GM Looking Promising Down the Road
April 22nd, 2014

I often talk about being patient when it comes to investing, but you may not understand what that means. Also, I hardly ever share recent buys in my portfolio, but to help you understand patience, I’m going to discuss a recent purchase.

I’m sure you have heard all the news about General Motors and the company’s current issues. I began looking at GM almost a year ago and we just began investing within the last week. While it is not one of our top holdings, we did take a good position in the company. I think it’s possible in the next 12 to 24 months that it could be one of our top holdings.

Let me explain what I wrote in my June 7, 2013, column and why I invested into GM now.

Last June, the stock traded right about current levels of $34. In December, the stock climbed to nearly $42 per share and has since fallen back to less than $34.

Back then, the stock had a PE of 11.7 and a forward PE of 7.8 based on December 2014 earnings per share of $4.39. The stock has a current PE of 14.3 but a forward PE of only 7.1, based on December 2015 earnings per share of $4.76. Price to book value has also improved for GM; it’s at 1.53, which is down from last year’s 1.60.

GM was not paying a dividend then, but I pointed out that with the company generating $10.6 billion a year in cash flow and sitting on $27 billion in cash, one could be coming soon. I’m happy to say GM now pays a 3.6 percent dividend, is sitting on $29 billion in cash and generated $13 billion in cash flow over the past 12 months.

Sales for GM have turned positive based on the trailing 12 months, checking in at 2.1 percent, compared with last year at a 0.3 percent decline.

The balance sheet for GM has changed quite a bit. Last year, GM had a current ratio of 1.3 and a debt to equity of 49 percent. Today things look a little different on the balance sheet. While the current ratio stands the same at 1.3, the debt to equity has increased to 85.0.

The reason for the debt increase is that GM bought Ally Finance in Europe and assumed about $13 billion in debt. What one won’t see is that GM also picked up $15 billion in receivables and, obviously, more business going forward from this investment. So after our in-depth analysis, I cheer the acquisition.

Last June, I wrote about GM’s profit margin being on the low side at 2.8 percent, compared with the industry average of 4.1 percent. But as of Dec. 31, financial statements have had a net profit margin of 3.4 percent.

The receivable turnover looks very good at 8.4 times over the past 12 months when compared with the industry average of 3.1. Inventory turnover looks good at 9.6, compared with a slightly higher 10.9 industry average.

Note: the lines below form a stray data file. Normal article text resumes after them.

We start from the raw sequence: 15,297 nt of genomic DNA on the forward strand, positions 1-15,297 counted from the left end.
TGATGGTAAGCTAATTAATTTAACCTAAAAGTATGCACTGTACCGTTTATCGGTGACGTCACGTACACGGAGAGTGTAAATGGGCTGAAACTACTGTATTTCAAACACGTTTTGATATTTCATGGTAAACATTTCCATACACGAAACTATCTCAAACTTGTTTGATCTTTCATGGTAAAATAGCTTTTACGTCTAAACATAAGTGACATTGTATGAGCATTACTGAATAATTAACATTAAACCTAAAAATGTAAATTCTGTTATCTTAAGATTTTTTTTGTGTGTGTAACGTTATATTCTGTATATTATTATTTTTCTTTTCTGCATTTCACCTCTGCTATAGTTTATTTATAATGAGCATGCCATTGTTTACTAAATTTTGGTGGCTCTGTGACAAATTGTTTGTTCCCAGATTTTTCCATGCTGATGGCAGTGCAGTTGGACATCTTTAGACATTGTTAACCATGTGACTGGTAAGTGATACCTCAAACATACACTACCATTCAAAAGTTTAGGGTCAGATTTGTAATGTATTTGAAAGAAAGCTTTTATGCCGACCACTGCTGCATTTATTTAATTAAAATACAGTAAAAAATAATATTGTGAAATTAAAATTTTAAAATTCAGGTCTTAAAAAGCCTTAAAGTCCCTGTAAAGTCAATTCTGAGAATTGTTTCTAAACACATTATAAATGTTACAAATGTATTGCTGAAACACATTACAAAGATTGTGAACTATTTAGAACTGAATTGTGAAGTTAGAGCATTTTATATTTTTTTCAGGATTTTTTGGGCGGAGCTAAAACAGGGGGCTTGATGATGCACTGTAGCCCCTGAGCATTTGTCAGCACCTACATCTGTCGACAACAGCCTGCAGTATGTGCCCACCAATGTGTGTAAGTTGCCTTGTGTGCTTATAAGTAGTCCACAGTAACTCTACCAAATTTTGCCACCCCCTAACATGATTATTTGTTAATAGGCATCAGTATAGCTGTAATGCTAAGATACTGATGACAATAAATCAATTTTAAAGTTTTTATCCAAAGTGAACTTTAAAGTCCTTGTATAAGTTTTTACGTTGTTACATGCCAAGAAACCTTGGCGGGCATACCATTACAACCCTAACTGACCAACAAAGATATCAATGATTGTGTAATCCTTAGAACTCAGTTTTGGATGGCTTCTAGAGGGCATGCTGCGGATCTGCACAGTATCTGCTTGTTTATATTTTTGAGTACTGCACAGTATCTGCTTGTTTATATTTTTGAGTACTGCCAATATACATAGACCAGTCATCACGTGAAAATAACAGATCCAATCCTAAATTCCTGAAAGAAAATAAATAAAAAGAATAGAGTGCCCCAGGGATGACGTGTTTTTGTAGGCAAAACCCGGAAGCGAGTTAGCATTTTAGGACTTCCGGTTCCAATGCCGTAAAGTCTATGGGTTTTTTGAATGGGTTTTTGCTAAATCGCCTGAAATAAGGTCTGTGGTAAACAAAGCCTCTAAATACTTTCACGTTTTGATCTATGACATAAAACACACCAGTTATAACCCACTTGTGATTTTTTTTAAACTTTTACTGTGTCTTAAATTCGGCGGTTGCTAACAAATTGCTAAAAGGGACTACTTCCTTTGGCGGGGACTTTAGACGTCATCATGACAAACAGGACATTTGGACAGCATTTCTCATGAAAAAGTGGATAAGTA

What do I see going forward for GM? The company has received many awards for its cars, some of which are becoming top-rated and selling very well. If by December 2015 the PE multiple hits the average of 16.5, the stock could be trading at $78.54, a 131 percent gain not including the 3.6 percent dividend. If, however, the stock can only manage a PE of 10, the stock would trade at $48 a share for a 41 percent gain, not including the dividend.

I know you’re thinking I completely forgot about the current liability case against GM regarding the deaths of 13 people. I looked at that and the effects it could have on the company. I do feel bad for the people who lost their lives and GM is stepping up, already having put in reserves as much as $900 million to take care of this problem.

While I know this could be higher, maybe $1 billion to $3 billion, I also remember that GM has $29 billion in cash and generates $1 billion a month in cash flow.

I also remember cases against Merck, BP and Toyota who paid out some big money, and their stocks did very well after they fixed their issues. Not that it matters much, but GM doesn’t have a legal obligation to handle this case since they went through bankruptcy, which generally releases all prior claims and debt.

However, they are fulfilling their moral obligation to do the right thing. I have seen it brought out by Congress and others that GM ignored 113 complaints on the ignition system and, therefore, knew about the problem.

A couple of points here that people should be aware of: In running a business that sells millions of cars a year, 113 complaints is a percent that can’t even be seen. If GM or any company were to look at every little complaint in such detail, they would be broke in a very short time.

There is an organization that keeps track of automobile complaints, but it receives 40,000 complaints per year. There is just a limit for any business on how much it can do and it is very easy after the fact to say one should have done this or done that.

In the meantime, I’m aware that GM could drop in price maybe 10 to 15 percent. But I’m not trying to buy this company at the absolute bottom, because no one knows where that bottom is. What I’m doing is investing into a fundamentally strong company at a reasonable price that should provide a good return over the next 12 to 24 months.

Have a question or a company you'd like me to take a look at? Email me atbrent@wilseyassetmanagement.com.

Wilsey is president of Wilsey Asset Management and can be heard at 8 a.m. every Saturday on KFMB AM760. Information is provided by Reuters.

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